Methods: Using an iterative complex systems approach, primary data were gathered from a control group and an intervention group. In order for participants to be accepted into the program, they had a history of opioid use and a non-violent criminal history. Prior to admission, participants indicated their interest in working with a peer navigator and chose as to whether or not they wanted to opt-in or opt-out services. As a result, researchers observed a sample size of n=89 individuals who participated in ECOP. They also observed participants in the control group who opted out of services and those who were wait-listed. To improve effectiveness a number of tools were used to understand the causal relationship between treatment plans and recidivism.
We utilized the Assess an Individual (AAI) tool, a 22-question assessment covering demographics, criminal justice risk, substance use, criminal thinking, mental health, and lifestyle stability. These responses were cross-referenced to a databased of 25,000 profiles maintained by the Advance Correctional Excellence (ACE) which contains information generated from the risk-needs-responsivity simulation tool (RNR). The RNR assesses participants’ risk to the criminal justice system, their need for programs that serve them, and their responsivity to those programs. Matching AAI responses to the profiles enabled the ECOP to identify which treatments were most effective to participants. A 13-item questionnaire - covering medical and behavioral health issues, criminal justice contact, social and economic outcomes (including access to food, housing, and employment) - was administered to the control and intervention groups during in-take, 1-month, 6-months, and 12-months.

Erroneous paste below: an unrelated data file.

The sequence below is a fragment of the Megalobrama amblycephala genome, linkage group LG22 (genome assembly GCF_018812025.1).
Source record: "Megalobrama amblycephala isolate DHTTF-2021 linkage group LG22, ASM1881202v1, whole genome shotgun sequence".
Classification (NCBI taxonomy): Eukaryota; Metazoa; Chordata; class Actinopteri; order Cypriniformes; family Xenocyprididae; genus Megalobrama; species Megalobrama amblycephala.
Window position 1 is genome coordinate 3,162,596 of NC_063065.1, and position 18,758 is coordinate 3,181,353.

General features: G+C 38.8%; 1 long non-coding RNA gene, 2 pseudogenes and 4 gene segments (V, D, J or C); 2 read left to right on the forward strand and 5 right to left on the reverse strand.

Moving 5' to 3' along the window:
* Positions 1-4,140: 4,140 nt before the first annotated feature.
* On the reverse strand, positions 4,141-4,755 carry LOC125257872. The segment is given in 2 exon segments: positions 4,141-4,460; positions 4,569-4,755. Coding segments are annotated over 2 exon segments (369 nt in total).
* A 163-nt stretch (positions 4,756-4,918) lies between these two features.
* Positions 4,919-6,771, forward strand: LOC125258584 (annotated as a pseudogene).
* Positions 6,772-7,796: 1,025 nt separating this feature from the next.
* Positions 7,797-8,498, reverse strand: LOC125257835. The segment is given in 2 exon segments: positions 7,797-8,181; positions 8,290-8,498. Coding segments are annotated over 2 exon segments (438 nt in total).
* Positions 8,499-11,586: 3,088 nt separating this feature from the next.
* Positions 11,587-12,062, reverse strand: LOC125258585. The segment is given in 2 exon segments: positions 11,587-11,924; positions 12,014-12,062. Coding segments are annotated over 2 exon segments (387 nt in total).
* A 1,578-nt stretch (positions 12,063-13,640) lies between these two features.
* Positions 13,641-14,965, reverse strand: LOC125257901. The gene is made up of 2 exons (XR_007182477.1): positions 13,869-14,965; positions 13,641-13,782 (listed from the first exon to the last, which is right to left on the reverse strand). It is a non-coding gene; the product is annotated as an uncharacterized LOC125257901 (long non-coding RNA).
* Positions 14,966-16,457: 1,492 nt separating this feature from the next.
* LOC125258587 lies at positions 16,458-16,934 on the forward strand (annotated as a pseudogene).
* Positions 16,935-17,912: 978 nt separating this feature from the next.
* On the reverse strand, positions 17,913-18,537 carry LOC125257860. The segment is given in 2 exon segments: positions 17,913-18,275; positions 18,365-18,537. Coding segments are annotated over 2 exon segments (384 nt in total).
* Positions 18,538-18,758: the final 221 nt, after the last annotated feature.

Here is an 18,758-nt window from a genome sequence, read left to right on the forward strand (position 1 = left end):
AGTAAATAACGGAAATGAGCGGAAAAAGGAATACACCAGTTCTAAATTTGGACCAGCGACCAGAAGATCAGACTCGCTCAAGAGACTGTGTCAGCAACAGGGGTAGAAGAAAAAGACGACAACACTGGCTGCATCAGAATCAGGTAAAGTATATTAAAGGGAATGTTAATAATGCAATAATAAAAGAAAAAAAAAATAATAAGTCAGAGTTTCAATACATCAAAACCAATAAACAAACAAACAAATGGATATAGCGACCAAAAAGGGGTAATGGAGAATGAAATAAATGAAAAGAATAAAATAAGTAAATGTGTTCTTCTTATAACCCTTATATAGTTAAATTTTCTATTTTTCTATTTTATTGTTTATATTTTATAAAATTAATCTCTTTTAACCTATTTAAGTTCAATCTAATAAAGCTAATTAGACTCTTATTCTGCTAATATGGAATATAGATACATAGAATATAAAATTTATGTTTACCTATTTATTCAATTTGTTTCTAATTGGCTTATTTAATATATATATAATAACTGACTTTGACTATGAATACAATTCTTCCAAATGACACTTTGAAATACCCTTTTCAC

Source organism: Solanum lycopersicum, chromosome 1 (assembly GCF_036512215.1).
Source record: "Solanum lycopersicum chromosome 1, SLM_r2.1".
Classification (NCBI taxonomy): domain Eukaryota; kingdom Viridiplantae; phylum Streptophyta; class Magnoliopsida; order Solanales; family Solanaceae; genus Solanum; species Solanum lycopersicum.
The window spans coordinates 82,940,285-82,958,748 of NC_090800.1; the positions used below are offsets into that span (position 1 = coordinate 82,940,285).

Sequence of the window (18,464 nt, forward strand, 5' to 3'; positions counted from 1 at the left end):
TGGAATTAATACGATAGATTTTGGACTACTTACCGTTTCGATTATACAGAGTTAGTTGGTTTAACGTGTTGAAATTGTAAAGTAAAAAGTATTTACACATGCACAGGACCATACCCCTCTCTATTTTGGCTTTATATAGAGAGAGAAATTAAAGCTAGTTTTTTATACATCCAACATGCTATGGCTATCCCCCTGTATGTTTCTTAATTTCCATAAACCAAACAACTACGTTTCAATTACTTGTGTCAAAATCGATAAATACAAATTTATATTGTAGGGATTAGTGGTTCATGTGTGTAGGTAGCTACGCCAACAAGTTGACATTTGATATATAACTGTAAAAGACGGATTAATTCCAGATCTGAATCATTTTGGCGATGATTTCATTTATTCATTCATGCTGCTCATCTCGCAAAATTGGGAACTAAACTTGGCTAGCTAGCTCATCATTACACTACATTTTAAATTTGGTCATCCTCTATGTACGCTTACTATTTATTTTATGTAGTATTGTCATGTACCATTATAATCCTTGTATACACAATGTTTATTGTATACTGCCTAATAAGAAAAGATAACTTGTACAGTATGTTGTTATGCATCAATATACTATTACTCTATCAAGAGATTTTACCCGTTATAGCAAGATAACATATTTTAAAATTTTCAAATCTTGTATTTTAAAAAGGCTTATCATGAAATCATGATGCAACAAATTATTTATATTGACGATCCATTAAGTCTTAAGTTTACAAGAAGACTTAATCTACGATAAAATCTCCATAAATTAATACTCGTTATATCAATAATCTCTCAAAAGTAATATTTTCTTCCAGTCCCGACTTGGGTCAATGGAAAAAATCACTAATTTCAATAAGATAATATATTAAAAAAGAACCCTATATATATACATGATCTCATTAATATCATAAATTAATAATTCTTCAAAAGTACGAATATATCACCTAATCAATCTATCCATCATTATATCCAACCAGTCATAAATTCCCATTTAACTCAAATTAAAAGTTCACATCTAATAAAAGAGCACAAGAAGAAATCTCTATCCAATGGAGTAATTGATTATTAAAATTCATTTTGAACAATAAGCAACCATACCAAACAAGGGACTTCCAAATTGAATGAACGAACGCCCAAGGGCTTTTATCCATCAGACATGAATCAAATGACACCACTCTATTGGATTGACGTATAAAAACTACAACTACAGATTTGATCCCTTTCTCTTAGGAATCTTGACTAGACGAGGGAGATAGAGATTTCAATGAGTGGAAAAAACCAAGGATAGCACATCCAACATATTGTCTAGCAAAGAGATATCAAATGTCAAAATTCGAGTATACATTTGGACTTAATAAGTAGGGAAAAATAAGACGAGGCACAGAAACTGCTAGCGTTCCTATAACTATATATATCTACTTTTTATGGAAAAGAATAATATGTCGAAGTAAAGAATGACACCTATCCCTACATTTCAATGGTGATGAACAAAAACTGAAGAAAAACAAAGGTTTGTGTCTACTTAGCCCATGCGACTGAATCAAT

Results: Of the 89 participants, females maintained higher program involvement as they accounted for (59.3%) of reassessments. In the domains of recidivism, health outcomes, and engagement statistically significant improvements were realized (alpha <.05). Opioid misuse decreased significantly for those at the 6-month and 12-month periods. The majority reported misuse at either initial intake or one month into the program while only four reported misuse by the 12-month period. Twenty-eight had either law enforcement contact (n=17; 19%) or been arrested (n=19; 21.3%). Likewise, law enforcement contacts decreased asymptotically at 6-months and 12-months. Large percentages (96%) strongly agree that they trust their peer support coordinator.
Implications: Interventions reducing the likelihood of opioid users interacting with the criminal justice system are needed. This study demonstrates that apply a complex systems approach because it identifies the interconnectedness of the problem in reducing recidivism, improving engagement, and improving health outcomes.